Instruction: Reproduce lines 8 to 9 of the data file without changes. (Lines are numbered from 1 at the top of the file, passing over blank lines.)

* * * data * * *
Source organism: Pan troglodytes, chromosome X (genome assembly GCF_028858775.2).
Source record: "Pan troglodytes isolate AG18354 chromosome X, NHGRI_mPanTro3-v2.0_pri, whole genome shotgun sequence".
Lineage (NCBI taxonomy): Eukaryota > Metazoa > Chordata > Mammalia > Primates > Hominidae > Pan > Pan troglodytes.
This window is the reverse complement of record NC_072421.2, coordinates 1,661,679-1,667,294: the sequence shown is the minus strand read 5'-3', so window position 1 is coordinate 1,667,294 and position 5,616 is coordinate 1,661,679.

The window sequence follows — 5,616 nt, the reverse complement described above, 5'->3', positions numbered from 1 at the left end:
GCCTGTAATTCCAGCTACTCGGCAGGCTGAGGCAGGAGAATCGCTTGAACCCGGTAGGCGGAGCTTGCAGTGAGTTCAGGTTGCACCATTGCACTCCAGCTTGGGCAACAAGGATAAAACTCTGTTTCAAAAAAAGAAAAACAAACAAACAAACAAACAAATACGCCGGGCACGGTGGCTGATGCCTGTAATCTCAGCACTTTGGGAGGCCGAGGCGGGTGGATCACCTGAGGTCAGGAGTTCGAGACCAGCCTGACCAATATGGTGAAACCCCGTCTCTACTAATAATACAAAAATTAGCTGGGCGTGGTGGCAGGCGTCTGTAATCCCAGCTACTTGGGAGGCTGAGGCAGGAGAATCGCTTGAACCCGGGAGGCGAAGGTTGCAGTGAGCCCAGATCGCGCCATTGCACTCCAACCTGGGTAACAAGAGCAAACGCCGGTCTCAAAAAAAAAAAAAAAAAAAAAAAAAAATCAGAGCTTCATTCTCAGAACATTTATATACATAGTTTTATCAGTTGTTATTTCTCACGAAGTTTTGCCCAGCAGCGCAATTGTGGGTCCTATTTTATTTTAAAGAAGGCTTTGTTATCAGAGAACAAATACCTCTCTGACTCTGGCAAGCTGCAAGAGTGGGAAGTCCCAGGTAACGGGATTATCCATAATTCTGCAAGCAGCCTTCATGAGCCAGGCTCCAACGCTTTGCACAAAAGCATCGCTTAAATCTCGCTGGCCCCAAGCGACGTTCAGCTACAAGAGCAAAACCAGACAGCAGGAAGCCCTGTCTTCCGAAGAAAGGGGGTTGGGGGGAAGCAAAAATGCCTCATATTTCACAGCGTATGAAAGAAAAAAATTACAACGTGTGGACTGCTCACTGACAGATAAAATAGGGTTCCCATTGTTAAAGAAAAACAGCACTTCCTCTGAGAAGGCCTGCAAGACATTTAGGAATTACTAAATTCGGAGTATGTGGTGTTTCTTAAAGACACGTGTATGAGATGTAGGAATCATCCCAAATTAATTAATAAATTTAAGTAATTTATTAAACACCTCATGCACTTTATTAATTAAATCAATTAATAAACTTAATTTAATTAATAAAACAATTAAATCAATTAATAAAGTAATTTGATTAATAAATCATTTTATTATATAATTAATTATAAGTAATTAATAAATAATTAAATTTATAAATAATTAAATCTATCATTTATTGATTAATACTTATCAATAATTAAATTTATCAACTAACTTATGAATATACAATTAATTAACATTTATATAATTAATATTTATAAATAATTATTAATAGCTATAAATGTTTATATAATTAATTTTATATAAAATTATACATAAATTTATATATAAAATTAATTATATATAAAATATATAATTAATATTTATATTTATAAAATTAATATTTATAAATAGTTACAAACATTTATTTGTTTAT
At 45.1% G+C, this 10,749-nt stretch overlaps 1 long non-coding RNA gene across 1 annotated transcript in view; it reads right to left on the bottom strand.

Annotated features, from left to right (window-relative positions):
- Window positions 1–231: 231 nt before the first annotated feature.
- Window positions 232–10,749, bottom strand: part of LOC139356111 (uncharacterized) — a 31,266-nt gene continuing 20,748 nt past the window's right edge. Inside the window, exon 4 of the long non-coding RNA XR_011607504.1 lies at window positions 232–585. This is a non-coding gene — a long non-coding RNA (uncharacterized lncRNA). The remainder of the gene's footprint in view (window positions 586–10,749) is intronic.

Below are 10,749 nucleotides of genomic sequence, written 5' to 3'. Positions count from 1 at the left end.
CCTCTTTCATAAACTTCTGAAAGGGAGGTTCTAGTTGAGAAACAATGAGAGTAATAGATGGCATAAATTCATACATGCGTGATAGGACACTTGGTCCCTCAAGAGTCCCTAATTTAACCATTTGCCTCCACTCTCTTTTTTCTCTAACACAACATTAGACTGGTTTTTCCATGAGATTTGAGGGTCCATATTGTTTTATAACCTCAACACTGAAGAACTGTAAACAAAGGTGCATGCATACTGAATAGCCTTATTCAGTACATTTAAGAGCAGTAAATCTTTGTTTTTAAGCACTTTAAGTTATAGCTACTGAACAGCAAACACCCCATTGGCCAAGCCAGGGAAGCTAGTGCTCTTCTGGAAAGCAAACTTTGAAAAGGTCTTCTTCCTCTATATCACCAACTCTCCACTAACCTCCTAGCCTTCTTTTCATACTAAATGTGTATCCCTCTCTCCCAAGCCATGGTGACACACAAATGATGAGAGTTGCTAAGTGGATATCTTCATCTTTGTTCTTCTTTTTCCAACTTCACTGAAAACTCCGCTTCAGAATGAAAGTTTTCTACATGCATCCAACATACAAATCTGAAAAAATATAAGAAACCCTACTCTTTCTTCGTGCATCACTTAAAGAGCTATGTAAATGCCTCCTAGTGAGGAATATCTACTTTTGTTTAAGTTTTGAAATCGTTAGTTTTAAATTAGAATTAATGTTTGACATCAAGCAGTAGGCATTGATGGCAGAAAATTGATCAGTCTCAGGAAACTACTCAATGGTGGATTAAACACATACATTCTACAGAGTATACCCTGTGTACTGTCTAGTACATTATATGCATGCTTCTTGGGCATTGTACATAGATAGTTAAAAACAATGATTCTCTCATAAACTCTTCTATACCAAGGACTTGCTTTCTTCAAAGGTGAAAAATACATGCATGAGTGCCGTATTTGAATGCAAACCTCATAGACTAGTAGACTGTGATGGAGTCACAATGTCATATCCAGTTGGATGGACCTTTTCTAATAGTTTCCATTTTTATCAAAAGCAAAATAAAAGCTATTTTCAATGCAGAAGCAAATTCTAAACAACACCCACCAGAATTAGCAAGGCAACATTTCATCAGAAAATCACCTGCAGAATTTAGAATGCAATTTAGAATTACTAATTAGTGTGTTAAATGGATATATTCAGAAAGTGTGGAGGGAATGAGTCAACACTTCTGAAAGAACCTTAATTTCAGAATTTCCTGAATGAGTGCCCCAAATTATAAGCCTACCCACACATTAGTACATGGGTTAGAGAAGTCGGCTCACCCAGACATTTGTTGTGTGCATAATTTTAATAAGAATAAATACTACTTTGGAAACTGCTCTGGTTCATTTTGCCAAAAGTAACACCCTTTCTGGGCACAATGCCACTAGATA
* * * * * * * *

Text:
Annotated features, from left to right (window-relative positions):
- Window positions 1–231: 231 nt before the first annotated feature.